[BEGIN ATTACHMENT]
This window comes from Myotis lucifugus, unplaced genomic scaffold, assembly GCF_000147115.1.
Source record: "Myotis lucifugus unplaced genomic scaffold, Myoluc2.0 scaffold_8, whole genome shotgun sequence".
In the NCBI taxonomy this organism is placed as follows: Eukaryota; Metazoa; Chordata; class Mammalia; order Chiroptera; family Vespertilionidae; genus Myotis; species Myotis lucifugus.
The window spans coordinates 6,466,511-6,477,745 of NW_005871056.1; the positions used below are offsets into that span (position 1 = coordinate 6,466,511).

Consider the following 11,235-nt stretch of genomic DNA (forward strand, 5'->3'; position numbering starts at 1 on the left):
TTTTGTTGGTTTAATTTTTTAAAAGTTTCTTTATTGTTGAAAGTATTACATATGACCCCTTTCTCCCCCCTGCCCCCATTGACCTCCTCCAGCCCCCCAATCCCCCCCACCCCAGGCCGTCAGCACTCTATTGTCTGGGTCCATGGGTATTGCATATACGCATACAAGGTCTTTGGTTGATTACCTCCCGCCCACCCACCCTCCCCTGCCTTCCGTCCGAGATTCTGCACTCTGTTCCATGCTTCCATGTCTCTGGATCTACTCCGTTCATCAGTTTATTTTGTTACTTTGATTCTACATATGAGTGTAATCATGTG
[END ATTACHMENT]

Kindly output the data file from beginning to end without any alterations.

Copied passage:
This window comes from Myotis lucifugus, unplaced genomic scaffold, assembly GCF_000147115.1.
Source record: "Myotis lucifugus unplaced genomic scaffold, Myoluc2.0 scaffold_8, whole genome shotgun sequence".
In the NCBI taxonomy this organism is placed as follows: Eukaryota; Metazoa; Chordata; class Mammalia; order Chiroptera; family Vespertilionidae; genus Myotis; species Myotis lucifugus.
The window spans coordinates 6,466,511-6,477,745 of NW_005871056.1; the positions used below are offsets into that span (position 1 = coordinate 6,466,511).

Consider the following 11,235-nt stretch of genomic DNA (forward strand, 5'->3'; position numbering starts at 1 on the left):
TTTTGTTGGTTTAATTTTTTAAAAGTTTCTTTATTGTTGAAAGTATTACATATGACCCCTTTCTCCCCCCTGCCCCCATTGACCTCCTCCAGCCCCCCAATCCCCCCCACCCCAGGCCGTCAGCACTCTATTGTCTGGGTCCATGGGTATTGCATATACGCATACAAGGTCTTTGGTTGATTACCTCCCGCCCACCCACCCTCCCCTGCCTTCCGTCCGAGATTCTGCACTCTGTTCCATGCTTCCATGTCTCTGGATCTACTCCGTTCATCAGTTTATTTTGTTACTTTGATTCTACATATGAGTGTAATCATGTG